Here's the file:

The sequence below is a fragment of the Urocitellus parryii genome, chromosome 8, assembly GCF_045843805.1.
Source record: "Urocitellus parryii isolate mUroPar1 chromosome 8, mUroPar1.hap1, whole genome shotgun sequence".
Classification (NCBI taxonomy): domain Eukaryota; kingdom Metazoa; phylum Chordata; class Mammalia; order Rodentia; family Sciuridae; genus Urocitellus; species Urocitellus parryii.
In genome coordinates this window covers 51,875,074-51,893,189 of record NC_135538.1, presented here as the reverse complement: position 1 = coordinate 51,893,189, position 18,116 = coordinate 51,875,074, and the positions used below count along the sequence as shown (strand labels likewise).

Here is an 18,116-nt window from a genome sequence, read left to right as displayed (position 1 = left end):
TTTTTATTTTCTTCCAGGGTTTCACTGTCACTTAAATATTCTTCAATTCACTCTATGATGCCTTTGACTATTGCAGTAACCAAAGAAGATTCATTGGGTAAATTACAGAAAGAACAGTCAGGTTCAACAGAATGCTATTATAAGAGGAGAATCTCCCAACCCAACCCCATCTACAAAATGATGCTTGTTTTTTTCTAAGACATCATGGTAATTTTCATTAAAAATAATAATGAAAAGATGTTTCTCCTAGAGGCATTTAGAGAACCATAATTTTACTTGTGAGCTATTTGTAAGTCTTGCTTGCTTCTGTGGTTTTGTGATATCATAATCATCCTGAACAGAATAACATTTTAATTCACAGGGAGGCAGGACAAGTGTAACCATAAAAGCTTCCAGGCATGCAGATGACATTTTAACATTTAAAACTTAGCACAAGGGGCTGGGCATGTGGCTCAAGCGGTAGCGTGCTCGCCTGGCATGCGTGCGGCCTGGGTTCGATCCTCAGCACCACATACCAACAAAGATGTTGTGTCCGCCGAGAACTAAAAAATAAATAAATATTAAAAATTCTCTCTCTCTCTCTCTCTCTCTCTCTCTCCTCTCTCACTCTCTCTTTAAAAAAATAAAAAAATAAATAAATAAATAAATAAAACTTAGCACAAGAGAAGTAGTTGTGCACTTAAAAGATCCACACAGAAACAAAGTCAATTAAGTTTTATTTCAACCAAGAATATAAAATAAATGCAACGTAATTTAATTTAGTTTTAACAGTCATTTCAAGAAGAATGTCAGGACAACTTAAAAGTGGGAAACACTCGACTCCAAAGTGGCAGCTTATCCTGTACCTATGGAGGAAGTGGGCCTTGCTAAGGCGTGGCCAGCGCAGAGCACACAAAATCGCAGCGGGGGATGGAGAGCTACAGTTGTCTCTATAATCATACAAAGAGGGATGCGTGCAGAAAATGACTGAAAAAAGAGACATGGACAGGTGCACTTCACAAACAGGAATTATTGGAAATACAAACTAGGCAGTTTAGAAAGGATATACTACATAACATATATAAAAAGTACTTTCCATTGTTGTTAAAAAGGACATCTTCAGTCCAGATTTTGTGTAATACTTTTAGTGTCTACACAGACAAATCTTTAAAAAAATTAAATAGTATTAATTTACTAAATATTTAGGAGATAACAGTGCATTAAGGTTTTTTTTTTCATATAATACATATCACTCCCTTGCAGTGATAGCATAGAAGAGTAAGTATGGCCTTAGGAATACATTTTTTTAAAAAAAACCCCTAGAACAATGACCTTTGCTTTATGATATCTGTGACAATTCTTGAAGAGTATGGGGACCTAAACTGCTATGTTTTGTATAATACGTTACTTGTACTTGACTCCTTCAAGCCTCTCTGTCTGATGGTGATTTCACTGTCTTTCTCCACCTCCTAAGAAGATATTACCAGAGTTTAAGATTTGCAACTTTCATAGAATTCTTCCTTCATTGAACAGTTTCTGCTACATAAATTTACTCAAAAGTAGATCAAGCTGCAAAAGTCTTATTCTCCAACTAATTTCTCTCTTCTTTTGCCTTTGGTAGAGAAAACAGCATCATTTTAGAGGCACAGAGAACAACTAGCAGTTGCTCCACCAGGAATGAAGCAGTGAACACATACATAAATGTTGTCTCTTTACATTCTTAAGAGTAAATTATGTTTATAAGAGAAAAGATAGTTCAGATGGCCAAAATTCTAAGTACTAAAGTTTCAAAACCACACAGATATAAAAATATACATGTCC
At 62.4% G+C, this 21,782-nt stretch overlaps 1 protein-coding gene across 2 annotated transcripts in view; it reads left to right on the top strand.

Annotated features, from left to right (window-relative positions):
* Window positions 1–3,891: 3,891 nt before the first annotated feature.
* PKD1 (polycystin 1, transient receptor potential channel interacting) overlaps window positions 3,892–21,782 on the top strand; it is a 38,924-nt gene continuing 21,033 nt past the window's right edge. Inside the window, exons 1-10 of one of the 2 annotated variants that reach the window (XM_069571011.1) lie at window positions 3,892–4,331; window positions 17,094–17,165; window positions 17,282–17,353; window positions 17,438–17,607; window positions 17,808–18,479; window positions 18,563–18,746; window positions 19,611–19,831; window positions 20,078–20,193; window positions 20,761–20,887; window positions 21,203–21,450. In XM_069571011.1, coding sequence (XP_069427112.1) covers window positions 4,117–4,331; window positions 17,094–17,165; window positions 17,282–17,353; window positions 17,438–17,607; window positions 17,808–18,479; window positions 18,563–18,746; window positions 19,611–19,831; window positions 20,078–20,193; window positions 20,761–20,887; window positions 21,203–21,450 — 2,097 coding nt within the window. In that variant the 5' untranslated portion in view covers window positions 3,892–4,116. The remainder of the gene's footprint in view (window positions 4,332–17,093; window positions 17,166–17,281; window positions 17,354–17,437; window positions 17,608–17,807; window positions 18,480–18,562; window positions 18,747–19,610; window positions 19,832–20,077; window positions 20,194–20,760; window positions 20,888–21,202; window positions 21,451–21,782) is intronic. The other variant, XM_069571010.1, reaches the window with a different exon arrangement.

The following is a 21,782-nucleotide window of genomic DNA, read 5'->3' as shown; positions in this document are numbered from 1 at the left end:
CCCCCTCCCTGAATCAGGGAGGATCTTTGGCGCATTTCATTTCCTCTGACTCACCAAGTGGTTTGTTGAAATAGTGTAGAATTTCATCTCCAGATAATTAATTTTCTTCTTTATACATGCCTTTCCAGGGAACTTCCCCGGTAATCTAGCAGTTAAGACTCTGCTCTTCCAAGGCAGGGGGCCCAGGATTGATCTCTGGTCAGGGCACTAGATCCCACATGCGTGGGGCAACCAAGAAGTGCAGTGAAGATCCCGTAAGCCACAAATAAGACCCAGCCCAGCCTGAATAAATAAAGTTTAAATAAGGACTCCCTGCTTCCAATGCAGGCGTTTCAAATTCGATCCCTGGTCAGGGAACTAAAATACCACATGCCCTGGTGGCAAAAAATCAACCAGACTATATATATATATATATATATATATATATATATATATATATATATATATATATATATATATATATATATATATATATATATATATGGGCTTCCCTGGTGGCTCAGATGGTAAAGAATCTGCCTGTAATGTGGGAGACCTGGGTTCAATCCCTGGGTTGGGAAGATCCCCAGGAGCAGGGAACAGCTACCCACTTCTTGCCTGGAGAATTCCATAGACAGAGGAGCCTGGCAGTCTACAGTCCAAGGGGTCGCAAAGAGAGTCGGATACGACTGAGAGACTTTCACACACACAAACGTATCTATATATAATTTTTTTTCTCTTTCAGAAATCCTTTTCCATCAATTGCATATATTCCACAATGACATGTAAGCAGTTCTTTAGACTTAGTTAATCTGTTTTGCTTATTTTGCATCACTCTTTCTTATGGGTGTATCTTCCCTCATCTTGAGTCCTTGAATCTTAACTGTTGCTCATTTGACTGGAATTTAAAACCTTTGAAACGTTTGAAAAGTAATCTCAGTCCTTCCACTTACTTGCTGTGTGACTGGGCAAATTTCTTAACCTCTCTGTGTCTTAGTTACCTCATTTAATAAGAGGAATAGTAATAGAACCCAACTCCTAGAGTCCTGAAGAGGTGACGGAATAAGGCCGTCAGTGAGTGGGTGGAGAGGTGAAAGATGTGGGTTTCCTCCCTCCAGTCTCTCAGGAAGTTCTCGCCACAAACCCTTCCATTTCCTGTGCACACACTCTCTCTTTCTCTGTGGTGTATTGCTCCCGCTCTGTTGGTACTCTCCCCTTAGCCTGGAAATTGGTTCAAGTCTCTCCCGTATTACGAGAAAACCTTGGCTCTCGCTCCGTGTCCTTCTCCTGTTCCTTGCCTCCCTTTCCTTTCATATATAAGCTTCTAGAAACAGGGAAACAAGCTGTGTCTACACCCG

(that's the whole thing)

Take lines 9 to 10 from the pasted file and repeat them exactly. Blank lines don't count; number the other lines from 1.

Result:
* Window positions 1–3,891: 3,891 nt before the first annotated feature.
* PKD1 (polycystin 1, transient receptor potential channel interacting) overlaps window positions 3,892–21,782 on the top strand; it is a 38,924-nt gene continuing 21,033 nt past the window's right edge. Inside the window, exons 1-10 of one of the 2 annotated variants that reach the window (XM_069571011.1) lie at window positions 3,892–4,331; window positions 17,094–17,165; window positions 17,282–17,353; window positions 17,438–17,607; window positions 17,808–18,479; window positions 18,563–18,746; window positions 19,611–19,831; window positions 20,078–20,193; window positions 20,761–20,887; window positions 21,203–21,450. In XM_069571011.1, coding sequence (XP_069427112.1) covers window positions 4,117–4,331; window positions 17,094–17,165; window positions 17,282–17,353; window positions 17,438–17,607; window positions 17,808–18,479; window positions 18,563–18,746; window positions 19,611–19,831; window positions 20,078–20,193; window positions 20,761–20,887; window positions 21,203–21,450 — 2,097 coding nt within the window. In that variant the 5' untranslated portion in view covers window positions 3,892–4,116. The remainder of the gene's footprint in view (window positions 4,332–17,093; window positions 17,166–17,281; window positions 17,354–17,437; window positions 17,608–17,807; window positions 18,480–18,562; window positions 18,747–19,610; window positions 19,832–20,077; window positions 20,194–20,760; window positions 20,888–21,202; window positions 21,451–21,782) is intronic. The other variant, XM_069571010.1, reaches the window with a different exon arrangement.